When it comes to a property settlement, one of the first steps is to determine the parties property pool. Determining the property pool involves assessing the assets and liabilities of the parties and then giving those assets and liabilities a value.
Determining the property pool becomes obviously more complicated if your ex has tried to hide or sell assets or plans to sell or hide assets.
Practical ways to stop the ex from selling assets
Practical ways to stop your ex from selling your assets after separation include:
- Make a list of assets, even consider hiring someone to track assets.
- Watch your bank accounts for withdrawals or large deposits that might indicate property has been sold
- Sign up to get notifications if someone accesses your credit report. Useful for cases where exes use your name to get into debt.
- Watch for bankruptcy attempts, you can search the bankruptcy register here. Useful for when ex disposes of assets and then claim bankruptcy.
- Catching any attempts to sell property early means actively checking real estate websites to ensure any matrimonial asset properties aren’t on the market. Set up notifications for property here.
- Ensuring you have joint signatures on the mortgage and mutual bank accounts. It is perhaps worth calling your banks and mortgage provider to inform them and check that anything to do with joint funds needs to be done with your consent.
- Finalise financial and property settlements sooner rather than later – the longer you leave it, the more risk there is for assets to be sold.
- Get legal advice about what you can do in cases where assets have already been sold or in cases where you want to stop your ex from selling assets.
What if my ex has already sold assets?
If your ex has sold an asset, it can be hard to include it in the property pool, as the property is not held in either person’s name. Sometimes, a person does this because they panic. Sometimes, they are deceitful, and sometimes it was non-intentional; for example, they sell an investment without consultation. Either way, this situation is known as disposing of assets and, in some cases, dissipating the asset pool. Note that this also applies to gifts to family members. The good news is, if your ex is selling assets or has sold assets – the court can intervene and figure out a way to make sure the sold asset is considered.
Setting aside a transaction
Under Section 106B of the Family Law Act 1975 (Cth), the court can reverse, i.e. ‘set aside’ a sale or transfer of a matrimonial asset, regardless of intention. The court can do this in circumstances where the sale, gift, or transfer defeats or is ‘likely to defeat’ an existing or anticipated court order.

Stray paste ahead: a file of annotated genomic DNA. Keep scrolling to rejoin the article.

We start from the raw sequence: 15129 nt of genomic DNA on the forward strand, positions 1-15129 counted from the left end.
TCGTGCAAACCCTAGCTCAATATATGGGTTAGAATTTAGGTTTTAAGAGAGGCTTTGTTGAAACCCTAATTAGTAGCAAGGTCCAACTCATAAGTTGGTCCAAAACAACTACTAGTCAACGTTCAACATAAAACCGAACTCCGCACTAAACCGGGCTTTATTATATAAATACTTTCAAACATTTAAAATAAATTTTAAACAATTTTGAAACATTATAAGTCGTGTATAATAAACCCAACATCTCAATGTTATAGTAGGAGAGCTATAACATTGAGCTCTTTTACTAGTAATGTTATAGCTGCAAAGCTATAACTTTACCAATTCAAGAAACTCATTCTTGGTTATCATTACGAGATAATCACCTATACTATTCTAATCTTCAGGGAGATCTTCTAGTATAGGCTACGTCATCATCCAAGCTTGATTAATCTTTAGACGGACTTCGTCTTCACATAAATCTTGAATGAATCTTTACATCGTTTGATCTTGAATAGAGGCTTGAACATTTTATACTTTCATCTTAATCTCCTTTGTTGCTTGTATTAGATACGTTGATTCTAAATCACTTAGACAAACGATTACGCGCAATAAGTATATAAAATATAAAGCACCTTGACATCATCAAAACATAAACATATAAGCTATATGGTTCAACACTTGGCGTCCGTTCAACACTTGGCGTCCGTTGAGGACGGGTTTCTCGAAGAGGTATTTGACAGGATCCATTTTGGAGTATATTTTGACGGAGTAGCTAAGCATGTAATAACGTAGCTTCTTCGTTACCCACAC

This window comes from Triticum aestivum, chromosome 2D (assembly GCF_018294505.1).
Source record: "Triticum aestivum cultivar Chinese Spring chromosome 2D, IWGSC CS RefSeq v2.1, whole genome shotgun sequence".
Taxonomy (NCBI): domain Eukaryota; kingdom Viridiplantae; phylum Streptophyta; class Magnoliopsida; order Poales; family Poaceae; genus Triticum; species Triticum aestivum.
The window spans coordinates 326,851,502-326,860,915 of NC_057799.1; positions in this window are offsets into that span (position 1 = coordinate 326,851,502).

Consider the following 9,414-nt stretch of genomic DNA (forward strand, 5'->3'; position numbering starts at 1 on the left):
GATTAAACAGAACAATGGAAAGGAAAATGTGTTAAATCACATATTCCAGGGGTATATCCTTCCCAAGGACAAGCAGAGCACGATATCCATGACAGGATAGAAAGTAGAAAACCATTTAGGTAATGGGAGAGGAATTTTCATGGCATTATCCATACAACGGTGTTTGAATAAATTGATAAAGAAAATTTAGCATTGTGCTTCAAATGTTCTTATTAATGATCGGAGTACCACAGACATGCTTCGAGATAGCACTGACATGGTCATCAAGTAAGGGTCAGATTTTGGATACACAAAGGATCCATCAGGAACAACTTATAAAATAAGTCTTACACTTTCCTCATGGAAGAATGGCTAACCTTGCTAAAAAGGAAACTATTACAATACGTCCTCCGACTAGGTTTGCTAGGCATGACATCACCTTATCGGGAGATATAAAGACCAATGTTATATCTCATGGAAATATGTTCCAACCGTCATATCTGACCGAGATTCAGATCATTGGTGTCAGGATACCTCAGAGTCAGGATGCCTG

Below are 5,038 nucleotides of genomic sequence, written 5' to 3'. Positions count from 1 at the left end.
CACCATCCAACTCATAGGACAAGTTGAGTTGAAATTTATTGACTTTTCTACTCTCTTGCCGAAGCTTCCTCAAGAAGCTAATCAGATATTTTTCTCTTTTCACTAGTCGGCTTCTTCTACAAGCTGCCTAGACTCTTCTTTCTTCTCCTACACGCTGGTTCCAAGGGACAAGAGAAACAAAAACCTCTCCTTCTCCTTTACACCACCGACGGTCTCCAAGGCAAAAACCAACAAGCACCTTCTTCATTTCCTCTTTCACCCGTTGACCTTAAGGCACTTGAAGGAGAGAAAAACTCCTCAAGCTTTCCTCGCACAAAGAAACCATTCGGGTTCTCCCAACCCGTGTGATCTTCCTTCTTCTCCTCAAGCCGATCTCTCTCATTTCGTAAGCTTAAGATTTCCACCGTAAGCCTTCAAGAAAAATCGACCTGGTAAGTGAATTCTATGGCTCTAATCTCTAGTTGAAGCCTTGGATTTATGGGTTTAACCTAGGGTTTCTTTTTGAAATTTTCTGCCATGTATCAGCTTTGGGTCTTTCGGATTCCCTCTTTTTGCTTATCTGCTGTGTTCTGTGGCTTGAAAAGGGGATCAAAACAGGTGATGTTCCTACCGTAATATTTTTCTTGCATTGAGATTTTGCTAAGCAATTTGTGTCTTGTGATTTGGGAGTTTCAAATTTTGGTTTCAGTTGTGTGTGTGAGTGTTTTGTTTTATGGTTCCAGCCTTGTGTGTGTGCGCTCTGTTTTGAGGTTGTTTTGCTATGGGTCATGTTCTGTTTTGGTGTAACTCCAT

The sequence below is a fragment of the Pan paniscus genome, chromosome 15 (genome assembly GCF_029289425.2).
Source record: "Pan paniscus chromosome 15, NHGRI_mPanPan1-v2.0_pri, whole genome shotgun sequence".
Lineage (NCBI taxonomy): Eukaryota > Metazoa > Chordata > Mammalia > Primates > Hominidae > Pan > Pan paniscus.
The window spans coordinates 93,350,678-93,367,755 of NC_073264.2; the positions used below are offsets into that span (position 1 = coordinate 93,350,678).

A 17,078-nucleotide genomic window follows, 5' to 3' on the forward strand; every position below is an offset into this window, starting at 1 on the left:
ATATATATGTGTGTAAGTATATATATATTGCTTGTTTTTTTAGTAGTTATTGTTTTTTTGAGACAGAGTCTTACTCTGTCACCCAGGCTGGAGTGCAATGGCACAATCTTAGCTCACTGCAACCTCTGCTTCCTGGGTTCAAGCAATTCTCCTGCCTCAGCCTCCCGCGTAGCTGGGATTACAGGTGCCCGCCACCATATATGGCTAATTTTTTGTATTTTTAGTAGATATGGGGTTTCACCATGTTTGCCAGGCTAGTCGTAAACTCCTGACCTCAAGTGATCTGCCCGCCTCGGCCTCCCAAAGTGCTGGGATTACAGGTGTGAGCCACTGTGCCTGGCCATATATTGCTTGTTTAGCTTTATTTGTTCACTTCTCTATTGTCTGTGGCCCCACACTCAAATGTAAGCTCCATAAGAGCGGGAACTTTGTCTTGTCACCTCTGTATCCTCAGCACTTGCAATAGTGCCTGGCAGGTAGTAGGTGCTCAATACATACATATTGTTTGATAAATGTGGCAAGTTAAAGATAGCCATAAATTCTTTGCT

This form of relief can become problematic when the buyer bought an asset in good faith and did not know that the asset could not be sold. This position would make the purchaser a bonafide innocent third party. As such, the court has to consider their interest when making an order to set aside a purchase. And the court would likely not set aside the transaction in this case.
However, if your ex sells or gifts something to a family member without your consent or knowledge. And, the family member is aware of the interest in the property that you would have. Then the court can add that family member as a party to the proceedings and make an order that the transfer is reversed.
What if the property wasn’t sold or gifted, and there’s no way of getting it back?
The form of relief you may find beneficial would be for that money to be reintroduced into the property pool by way of an ‘add back’.
If your ex has sold assets and a court can not set it aside, another option is notional add-back to the property pool.
There are three categories of add-backs that the courts have identified.
In Omacini & Omacini (2005) 191 FLR 317 at , the Full Family Court identified the following three categories:
- Legal fees: Where the parties have expended money on legal fees;
- Premature distribution of funds: Where there has been a premature distribution of matrimonial assets; and
- Wastage: Where one party has reduced the value of assets or has ‘acted recklessly, negligently or wantonly with assets.’
Traditionally, the courts’ were more flexible with add-backs, and an amount dissipated or wasted could be added back. However, since the cases of Stanford (2012) and Bevan (2013), the court has made it clear that they are now reluctant to make orders for add-backs and do so rarely. The reasoning for this is because of the court’s position that once the asset is sold or wasted, it is no longer an ‘existing’. The newer approach is to adjust the property division in favour of the party that was unfairly disadvantaged.